It’s become a cliché for banks to claim they’re more like technology companies than actual technology companies by virtue of the enormous amounts they spend on IT.
Banks do indisputably spend huge amounts on technology. It has become an important competitive differentiator. But if having a big budget is the main criteria for self-identifying as tech rather than banking, banks still have a long way to go.
JPMorgan’s banking analysts looked at how much banks spend on technology compared to the likes of Alphabet (Google’s parent company) and Amazon. It turns out to be quite a lot less.
The figures below show how much banks and big tech companies spend on technology each year, based on the most recently available figures. It turns out that even the biggest spending bank (JPMorgan) spends less than half the amount of big tech.
JPMorgan’s figures do help explain why banks might feel like they’re tech companies at heart, though. While Amazon and Alphabet devote 12 percent and 20 percent of their operating costs to tech (respectively), banks such as BNY Mellon and SocGen are devoting 29 percent and 26 percent of their operating costs to tech spending. At most banks, technology spending exceeds 17 percent of total operating costs.
Curiously, Goldman Sachs, which was one of the first banks to self-declare as a tech company, spends a comparatively small amount on tech, both in absolute terms and as a proportion of its operating costs. This seems pretty diminutive, but doesn’t include compensation for Goldman tech staff, who make up more than 25 percent of Goldman’s total employees.
JPMorgan notes that U.S. banks spend considerably more on IT than Europeans, and that the technology budgets at JPMorgan and Bank of America are around three times bigger than those at the average large European bank. This could create a significant competitive advantage for U.S. banks in the long term.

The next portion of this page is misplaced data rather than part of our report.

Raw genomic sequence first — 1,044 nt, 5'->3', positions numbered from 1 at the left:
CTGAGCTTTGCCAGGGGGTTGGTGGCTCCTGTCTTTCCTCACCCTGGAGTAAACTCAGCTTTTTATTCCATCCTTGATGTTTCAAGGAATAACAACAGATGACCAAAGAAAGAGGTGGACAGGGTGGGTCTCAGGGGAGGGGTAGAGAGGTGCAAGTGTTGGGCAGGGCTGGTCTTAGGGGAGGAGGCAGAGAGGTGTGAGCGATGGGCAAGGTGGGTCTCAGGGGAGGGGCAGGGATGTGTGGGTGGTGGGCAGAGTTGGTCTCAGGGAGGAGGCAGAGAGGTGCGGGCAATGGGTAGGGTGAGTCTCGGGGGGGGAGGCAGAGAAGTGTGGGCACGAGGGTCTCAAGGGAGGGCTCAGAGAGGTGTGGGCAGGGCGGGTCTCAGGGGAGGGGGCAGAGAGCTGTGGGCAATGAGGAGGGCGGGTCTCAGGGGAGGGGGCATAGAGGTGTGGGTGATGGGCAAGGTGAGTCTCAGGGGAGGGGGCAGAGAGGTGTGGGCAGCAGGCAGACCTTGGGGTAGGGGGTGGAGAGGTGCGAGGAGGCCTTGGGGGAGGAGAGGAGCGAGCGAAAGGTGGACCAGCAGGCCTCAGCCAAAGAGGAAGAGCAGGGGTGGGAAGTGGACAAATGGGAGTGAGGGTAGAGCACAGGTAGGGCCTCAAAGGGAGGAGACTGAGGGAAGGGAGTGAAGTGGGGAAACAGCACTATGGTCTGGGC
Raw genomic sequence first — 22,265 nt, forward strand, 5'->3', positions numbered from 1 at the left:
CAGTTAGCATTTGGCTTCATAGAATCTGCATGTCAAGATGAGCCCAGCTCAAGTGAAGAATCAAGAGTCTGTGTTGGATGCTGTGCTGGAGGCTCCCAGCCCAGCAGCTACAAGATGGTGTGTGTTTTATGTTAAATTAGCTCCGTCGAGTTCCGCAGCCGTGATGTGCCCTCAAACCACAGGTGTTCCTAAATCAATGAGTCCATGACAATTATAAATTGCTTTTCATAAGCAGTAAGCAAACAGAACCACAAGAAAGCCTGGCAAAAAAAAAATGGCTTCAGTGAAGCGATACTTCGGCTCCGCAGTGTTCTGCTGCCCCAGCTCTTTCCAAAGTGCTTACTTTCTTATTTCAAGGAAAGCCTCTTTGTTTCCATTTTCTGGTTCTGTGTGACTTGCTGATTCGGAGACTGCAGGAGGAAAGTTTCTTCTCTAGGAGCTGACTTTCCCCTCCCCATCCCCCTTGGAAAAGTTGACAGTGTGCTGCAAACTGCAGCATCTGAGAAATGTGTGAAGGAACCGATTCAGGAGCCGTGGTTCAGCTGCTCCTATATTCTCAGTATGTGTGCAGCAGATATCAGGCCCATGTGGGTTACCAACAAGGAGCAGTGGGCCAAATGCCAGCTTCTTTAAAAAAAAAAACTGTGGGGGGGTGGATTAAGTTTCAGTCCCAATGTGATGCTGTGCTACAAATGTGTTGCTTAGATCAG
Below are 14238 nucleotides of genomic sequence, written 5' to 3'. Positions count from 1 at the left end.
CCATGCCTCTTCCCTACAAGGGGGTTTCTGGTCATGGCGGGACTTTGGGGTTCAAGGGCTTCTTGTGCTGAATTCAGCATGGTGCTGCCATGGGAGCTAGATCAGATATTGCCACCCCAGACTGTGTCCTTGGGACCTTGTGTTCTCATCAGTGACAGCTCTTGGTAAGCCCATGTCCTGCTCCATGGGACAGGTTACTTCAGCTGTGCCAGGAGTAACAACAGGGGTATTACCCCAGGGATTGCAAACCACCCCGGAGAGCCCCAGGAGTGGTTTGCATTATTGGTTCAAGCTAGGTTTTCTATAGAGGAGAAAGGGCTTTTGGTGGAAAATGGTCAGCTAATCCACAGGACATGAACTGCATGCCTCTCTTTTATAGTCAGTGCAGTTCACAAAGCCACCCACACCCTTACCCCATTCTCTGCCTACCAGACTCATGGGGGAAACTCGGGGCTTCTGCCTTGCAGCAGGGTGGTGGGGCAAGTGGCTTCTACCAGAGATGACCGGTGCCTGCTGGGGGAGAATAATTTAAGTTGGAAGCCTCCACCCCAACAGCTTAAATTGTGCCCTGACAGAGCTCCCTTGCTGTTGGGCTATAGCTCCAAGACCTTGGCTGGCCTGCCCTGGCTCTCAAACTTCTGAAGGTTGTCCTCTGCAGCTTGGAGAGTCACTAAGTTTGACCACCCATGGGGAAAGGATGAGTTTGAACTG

JPMorgan’s analysts note that U.S. banks typically spend a lot more on technology than European banks and that this matters because “wisely spent tech dollar is going to be an increasingly important differentiator” in the investment banking space. Technology spending is partly about investments in trading platforms and trade processing technology. It’s also about the automation of the whole middle and back office as banks seek to cut costs.
As technology spending increases, however, banks are trying to get more bang for their technology buck. JPMorgan’s analysts note that at Goldman Sachs, for example, 33 percent of staff are now in the ‘strategic locations’ (e.g., Dallas, Bengalaru, Warsaw) where the bank is expanding its data analytics, cloud, mobility, machine learning, and process re-engineering functions, versus 25 percent in 2015.
A modified version of this article originally appeared in eFinancialCareers.